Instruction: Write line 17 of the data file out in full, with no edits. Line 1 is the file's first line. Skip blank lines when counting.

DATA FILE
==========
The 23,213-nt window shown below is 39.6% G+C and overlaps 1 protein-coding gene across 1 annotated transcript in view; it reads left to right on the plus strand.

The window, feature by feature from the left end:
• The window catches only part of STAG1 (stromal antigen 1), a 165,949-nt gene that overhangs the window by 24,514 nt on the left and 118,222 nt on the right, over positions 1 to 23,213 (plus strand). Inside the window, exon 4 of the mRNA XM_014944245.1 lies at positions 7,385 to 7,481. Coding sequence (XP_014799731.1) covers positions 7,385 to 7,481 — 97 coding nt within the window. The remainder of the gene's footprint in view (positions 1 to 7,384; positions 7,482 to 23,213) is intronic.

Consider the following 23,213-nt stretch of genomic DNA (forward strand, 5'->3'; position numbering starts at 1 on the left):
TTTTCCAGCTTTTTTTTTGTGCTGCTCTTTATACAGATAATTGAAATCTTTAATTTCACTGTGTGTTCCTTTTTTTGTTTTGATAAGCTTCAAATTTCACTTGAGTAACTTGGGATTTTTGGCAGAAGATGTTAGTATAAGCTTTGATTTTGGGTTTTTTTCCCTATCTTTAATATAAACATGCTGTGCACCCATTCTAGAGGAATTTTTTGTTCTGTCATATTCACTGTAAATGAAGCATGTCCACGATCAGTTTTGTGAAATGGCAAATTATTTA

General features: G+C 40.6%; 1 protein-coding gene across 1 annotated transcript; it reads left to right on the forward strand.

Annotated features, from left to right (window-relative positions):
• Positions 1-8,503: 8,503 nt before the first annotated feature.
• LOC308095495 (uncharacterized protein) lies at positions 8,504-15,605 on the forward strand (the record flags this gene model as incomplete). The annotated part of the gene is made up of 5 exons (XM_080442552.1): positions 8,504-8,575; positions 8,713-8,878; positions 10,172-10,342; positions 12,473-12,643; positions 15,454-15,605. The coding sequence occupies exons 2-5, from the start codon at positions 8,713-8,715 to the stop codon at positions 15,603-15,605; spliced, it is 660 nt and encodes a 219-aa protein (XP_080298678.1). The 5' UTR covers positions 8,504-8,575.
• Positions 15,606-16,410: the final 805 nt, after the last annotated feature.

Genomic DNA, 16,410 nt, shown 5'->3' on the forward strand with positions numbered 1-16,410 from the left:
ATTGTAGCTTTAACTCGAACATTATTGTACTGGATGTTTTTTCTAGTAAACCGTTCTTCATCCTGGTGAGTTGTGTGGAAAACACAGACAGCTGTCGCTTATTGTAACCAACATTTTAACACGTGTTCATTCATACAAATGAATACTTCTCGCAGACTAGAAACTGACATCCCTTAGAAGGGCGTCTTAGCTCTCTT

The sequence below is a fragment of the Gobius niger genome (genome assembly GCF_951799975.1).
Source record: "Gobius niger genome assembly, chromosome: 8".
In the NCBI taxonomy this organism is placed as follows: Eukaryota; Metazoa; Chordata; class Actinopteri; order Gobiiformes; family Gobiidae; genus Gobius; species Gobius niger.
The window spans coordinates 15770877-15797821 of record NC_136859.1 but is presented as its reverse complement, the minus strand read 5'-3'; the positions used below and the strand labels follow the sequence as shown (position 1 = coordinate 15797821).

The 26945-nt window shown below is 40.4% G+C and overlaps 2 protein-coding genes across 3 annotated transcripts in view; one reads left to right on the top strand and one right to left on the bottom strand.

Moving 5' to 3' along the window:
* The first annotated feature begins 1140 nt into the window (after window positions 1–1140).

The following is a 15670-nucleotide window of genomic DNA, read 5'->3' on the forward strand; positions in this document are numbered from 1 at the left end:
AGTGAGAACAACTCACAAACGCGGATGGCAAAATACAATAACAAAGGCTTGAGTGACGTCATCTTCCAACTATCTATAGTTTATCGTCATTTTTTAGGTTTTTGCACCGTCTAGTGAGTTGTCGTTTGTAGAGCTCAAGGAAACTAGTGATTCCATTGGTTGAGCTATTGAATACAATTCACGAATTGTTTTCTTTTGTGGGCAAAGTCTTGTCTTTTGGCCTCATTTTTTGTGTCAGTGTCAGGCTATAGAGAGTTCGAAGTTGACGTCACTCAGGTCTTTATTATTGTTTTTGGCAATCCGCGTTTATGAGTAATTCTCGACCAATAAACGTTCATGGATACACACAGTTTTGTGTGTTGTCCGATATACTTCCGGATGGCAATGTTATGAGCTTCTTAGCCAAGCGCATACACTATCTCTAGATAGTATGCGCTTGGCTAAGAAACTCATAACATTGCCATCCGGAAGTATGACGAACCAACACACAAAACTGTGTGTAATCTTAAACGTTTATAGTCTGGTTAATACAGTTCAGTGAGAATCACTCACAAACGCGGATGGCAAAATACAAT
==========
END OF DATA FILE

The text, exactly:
The 26945-nt window shown below is 40.4% G+C and overlaps 2 protein-coding genes across 3 annotated transcripts in view; one reads left to right on the top strand and one right to left on the bottom strand.